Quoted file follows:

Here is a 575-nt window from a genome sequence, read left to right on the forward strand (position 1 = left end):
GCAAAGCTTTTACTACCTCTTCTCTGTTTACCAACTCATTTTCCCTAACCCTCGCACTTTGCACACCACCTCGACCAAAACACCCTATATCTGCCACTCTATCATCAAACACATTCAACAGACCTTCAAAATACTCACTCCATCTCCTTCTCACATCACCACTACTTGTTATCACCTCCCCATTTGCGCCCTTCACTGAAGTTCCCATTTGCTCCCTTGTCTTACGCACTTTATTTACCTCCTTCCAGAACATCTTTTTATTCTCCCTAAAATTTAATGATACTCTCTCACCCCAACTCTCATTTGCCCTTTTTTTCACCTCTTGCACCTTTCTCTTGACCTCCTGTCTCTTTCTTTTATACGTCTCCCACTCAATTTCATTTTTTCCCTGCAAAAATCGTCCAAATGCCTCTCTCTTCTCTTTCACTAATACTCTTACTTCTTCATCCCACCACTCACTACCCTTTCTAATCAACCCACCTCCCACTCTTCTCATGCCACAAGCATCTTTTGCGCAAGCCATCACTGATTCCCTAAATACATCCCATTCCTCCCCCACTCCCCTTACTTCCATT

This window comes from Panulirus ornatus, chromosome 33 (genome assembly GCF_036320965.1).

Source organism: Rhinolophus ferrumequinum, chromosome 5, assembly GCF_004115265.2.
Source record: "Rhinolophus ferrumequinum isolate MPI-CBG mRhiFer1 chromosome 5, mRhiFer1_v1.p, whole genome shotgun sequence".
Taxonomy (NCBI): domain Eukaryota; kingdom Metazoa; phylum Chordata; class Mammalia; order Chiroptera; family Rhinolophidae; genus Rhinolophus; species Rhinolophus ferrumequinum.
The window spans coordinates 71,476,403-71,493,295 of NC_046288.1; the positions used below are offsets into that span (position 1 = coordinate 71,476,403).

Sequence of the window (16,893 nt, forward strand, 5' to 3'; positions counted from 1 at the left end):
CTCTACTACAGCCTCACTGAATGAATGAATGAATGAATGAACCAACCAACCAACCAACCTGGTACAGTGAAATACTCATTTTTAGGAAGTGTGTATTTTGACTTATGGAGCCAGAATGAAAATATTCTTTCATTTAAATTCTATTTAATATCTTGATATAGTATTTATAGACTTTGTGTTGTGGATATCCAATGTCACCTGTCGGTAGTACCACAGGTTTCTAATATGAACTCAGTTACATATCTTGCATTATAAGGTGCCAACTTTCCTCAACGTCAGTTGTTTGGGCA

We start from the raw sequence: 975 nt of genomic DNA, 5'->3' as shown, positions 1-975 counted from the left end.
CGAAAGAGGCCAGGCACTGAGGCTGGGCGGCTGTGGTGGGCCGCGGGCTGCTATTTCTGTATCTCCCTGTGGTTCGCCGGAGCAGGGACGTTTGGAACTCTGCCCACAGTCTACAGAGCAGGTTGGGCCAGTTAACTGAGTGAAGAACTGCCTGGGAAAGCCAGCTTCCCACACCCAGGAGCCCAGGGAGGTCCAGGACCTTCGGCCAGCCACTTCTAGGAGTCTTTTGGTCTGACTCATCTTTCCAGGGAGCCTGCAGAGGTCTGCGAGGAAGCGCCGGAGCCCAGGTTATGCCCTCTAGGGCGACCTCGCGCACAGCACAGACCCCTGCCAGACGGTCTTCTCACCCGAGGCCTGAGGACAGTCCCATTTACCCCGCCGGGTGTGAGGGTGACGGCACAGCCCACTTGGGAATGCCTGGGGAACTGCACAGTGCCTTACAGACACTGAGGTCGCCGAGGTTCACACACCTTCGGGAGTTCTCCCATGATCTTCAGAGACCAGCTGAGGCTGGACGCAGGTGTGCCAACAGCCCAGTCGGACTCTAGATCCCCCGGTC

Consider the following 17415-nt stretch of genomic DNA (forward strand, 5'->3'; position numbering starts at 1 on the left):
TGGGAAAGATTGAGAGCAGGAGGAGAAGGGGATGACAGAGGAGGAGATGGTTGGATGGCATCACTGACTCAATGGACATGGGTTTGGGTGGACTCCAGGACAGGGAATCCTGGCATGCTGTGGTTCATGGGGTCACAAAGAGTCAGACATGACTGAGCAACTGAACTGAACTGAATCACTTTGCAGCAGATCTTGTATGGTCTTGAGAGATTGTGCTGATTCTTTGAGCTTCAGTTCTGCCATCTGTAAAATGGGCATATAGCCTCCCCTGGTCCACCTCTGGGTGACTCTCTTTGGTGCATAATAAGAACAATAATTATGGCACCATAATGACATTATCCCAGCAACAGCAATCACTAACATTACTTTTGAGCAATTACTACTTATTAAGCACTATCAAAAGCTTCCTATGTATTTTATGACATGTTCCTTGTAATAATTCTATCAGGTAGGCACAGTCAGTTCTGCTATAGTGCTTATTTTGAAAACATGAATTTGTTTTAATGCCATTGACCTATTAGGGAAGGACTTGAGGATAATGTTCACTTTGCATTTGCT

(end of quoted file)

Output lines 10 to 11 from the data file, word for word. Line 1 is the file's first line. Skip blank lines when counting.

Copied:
We start from the raw sequence: 975 nt of genomic DNA, 5'->3' as shown, positions 1-975 counted from the left end.
CGAAAGAGGCCAGGCACTGAGGCTGGGCGGCTGTGGTGGGCCGCGGGCTGCTATTTCTGTATCTCCCTGTGGTTCGCCGGAGCAGGGACGTTTGGAACTCTGCCCACAGTCTACAGAGCAGGTTGGGCCAGTTAACTGAGTGAAGAACTGCCTGGGAAAGCCAGCTTCCCACACCCAGGAGCCCAGGGAGGTCCAGGACCTTCGGCCAGCCACTTCTAGGAGTCTTTTGGTCTGACTCATCTTTCCAGGGAGCCTGCAGAGGTCTGCGAGGAAGCGCCGGAGCCCAGGTTATGCCCTCTAGGGCGACCTCGCGCACAGCACAGACCCCTGCCAGACGGTCTTCTCACCCGAGGCCTGAGGACAGTCCCATTTACCCCGCCGGGTGTGAGGGTGACGGCACAGCCCACTTGGGAATGCCTGGGGAACTGCACAGTGCCTTACAGACACTGAGGTCGCCGAGGTTCACACACCTTCGGGAGTTCTCCCATGATCTTCAGAGACCAGCTGAGGCTGGACGCAGGTGTGCCAACAGCCCAGTCGGACTCTAGATCCCCCGGTC